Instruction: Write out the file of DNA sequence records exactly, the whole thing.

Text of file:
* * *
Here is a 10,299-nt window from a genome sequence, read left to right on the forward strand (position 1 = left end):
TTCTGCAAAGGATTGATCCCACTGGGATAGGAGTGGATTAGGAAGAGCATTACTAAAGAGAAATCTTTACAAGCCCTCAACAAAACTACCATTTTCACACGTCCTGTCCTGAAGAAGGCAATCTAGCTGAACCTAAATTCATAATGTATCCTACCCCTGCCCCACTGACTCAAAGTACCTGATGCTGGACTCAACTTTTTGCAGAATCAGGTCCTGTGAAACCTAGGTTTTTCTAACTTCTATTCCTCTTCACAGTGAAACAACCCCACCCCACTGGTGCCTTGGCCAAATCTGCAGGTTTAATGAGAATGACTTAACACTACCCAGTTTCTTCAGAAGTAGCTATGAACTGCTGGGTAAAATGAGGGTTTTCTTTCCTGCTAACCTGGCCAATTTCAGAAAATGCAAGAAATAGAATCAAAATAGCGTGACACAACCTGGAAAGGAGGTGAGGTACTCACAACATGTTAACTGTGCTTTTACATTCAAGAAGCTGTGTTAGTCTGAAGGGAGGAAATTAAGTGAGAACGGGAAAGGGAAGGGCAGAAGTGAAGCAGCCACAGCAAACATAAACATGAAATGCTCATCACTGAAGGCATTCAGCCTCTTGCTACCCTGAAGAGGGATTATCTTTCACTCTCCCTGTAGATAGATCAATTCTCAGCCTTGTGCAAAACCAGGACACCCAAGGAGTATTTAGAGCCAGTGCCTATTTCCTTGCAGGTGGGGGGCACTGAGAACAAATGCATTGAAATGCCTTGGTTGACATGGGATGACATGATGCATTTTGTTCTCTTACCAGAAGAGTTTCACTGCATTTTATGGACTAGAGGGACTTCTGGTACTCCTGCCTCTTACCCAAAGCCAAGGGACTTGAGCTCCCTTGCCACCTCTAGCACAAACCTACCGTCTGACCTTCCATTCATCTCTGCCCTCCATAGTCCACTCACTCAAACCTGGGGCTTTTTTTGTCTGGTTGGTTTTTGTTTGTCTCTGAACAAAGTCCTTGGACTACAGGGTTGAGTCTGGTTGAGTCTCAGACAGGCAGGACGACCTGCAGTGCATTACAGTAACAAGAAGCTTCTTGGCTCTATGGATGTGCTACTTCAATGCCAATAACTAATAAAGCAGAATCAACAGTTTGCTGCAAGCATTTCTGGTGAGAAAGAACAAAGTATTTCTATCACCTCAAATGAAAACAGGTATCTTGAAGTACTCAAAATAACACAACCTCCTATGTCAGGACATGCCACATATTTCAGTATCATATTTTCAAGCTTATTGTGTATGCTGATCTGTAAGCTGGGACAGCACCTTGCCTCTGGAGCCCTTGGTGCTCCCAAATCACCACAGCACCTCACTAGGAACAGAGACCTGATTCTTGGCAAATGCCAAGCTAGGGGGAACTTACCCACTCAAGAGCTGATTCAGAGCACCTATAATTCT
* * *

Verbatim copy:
Here is a 10,299-nt window from a genome sequence, read left to right on the forward strand (position 1 = left end):
TTCTGCAAAGGATTGATCCCACTGGGATAGGAGTGGATTAGGAAGAGCATTACTAAAGAGAAATCTTTACAAGCCCTCAACAAAACTACCATTTTCACACGTCCTGTCCTGAAGAAGGCAATCTAGCTGAACCTAAATTCATAATGTATCCTACCCCTGCCCCACTGACTCAAAGTACCTGATGCTGGACTCAACTTTTTGCAGAATCAGGTCCTGTGAAACCTAGGTTTTTCTAACTTCTATTCCTCTTCACAGTGAAACAACCCCACCCCACTGGTGCCTTGGCCAAATCTGCAGGTTTAATGAGAATGACTTAACACTACCCAGTTTCTTCAGAAGTAGCTATGAACTGCTGGGTAAAATGAGGGTTTTCTTTCCTGCTAACCTGGCCAATTTCAGAAAATGCAAGAAATAGAATCAAAATAGCGTGACACAACCTGGAAAGGAGGTGAGGTACTCACAACATGTTAACTGTGCTTTTACATTCAAGAAGCTGTGTTAGTCTGAAGGGAGGAAATTAAGTGAGAACGGGAAAGGGAAGGGCAGAAGTGAAGCAGCCACAGCAAACATAAACATGAAATGCTCATCACTGAAGGCATTCAGCCTCTTGCTACCCTGAAGAGGGATTATCTTTCACTCTCCCTGTAGATAGATCAATTCTCAGCCTTGTGCAAAACCAGGACACCCAAGGAGTATTTAGAGCCAGTGCCTATTTCCTTGCAGGTGGGGGGCACTGAGAACAAATGCATTGAAATGCCTTGGTTGACATGGGATGACATGATGCATTTTGTTCTCTTACCAGAAGAGTTTCACTGCATTTTATGGACTAGAGGGACTTCTGGTACTCCTGCCTCTTACCCAAAGCCAAGGGACTTGAGCTCCCTTGCCACCTCTAGCACAAACCTACCGTCTGACCTTCCATTCATCTCTGCCCTCCATAGTCCACTCACTCAAACCTGGGGCTTTTTTTGTCTGGTTGGTTTTTGTTTGTCTCTGAACAAAGTCCTTGGACTACAGGGTTGAGTCTGGTTGAGTCTCAGACAGGCAGGACGACCTGCAGTGCATTACAGTAACAAGAAGCTTCTTGGCTCTATGGATGTGCTACTTCAATGCCAATAACTAATAAAGCAGAATCAACAGTTTGCTGCAAGCATTTCTGGTGAGAAAGAACAAAGTATTTCTATCACCTCAAATGAAAACAGGTATCTTGAAGTACTCAAAATAACACAACCTCCTATGTCAGGACATGCCACATATTTCAGTATCATATTTTCAAGCTTATTGTGTATGCTGATCTGTAAGCTGGGACAGCACCTTGCCTCTGGAGCCCTTGGTGCTCCCAAATCACCACAGCACCTCACTAGGAACAGAGACCTGATTCTTGGCAAATGCCAAGCTAGGGGGAACTTACCCACTCAAGAGCTGATTCAGAGCACCTATAATTCT